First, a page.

Knowing the overall number of caribou, or the population, and how that number changes over time is important for managing the herd, particularly when it comes to harvest. To monitor population, researchers try to conduct a census of the Porcupine Caribou herd every two years. Since the first census was conducted in the early 1970s, the herd has shifted between 100,000 and 200,000 animals.

No one is sure what causes the herd to get smaller or larger, but ongoing monitoring programs indicate that changes in adult survival might be one of the things that affects the population the most.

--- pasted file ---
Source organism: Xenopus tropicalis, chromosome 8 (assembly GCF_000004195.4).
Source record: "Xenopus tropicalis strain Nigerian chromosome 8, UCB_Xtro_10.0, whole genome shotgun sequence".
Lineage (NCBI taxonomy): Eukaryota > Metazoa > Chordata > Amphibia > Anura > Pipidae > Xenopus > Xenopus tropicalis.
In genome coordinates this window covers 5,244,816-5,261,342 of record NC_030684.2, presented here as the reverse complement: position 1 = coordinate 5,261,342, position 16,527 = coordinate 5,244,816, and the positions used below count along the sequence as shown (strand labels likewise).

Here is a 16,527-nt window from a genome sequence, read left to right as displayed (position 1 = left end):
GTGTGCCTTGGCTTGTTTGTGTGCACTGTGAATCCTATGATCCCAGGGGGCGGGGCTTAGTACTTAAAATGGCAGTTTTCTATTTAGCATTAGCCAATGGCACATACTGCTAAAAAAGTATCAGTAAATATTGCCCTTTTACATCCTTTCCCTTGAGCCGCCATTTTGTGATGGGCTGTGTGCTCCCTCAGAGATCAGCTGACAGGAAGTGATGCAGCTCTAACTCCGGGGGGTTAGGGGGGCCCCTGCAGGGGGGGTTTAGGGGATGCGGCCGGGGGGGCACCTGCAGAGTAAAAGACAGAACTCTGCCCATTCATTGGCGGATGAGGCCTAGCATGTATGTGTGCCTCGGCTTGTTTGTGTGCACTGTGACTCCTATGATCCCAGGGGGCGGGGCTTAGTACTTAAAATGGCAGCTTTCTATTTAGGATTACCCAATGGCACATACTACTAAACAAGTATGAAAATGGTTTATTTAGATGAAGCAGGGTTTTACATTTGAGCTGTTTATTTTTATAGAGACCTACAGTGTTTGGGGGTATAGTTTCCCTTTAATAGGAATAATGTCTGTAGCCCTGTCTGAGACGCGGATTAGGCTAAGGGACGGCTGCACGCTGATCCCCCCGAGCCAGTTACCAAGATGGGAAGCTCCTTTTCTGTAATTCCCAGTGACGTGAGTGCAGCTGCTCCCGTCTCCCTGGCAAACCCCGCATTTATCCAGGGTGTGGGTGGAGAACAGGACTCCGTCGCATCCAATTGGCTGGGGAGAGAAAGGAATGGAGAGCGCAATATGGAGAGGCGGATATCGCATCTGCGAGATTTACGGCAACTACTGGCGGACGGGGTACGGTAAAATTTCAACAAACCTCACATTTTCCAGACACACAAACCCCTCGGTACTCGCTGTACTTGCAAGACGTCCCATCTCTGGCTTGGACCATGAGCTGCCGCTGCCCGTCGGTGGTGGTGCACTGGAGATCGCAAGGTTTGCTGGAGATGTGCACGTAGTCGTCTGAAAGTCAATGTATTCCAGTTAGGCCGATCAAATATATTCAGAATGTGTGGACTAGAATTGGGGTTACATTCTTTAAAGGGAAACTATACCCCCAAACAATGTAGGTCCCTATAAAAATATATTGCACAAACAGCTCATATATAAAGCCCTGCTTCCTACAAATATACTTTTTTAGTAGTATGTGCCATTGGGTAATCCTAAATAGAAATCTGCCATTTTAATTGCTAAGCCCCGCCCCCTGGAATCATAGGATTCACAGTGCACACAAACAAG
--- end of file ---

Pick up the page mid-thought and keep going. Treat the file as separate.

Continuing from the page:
Why do we collar caribou?
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How do we conduct a census?


In the summer when the bugs come out, the caribou will gather in large groups to try to avoid getting bites.


Biologists fly over the herd’s range looking for these groups with the help of radio collars.


Once the groups have been located, a special airplane with a camera attached to its belly will fly over the groups and take pictures.


These photos are then put together like a puzzle and over several months biologists examine them and count all the caribou they can see.


The number of caribou counted in the photos is then adjusted by an estimate of the number of caribou found by the search planes but not photographed or not found but known to be alive to get a population estimate.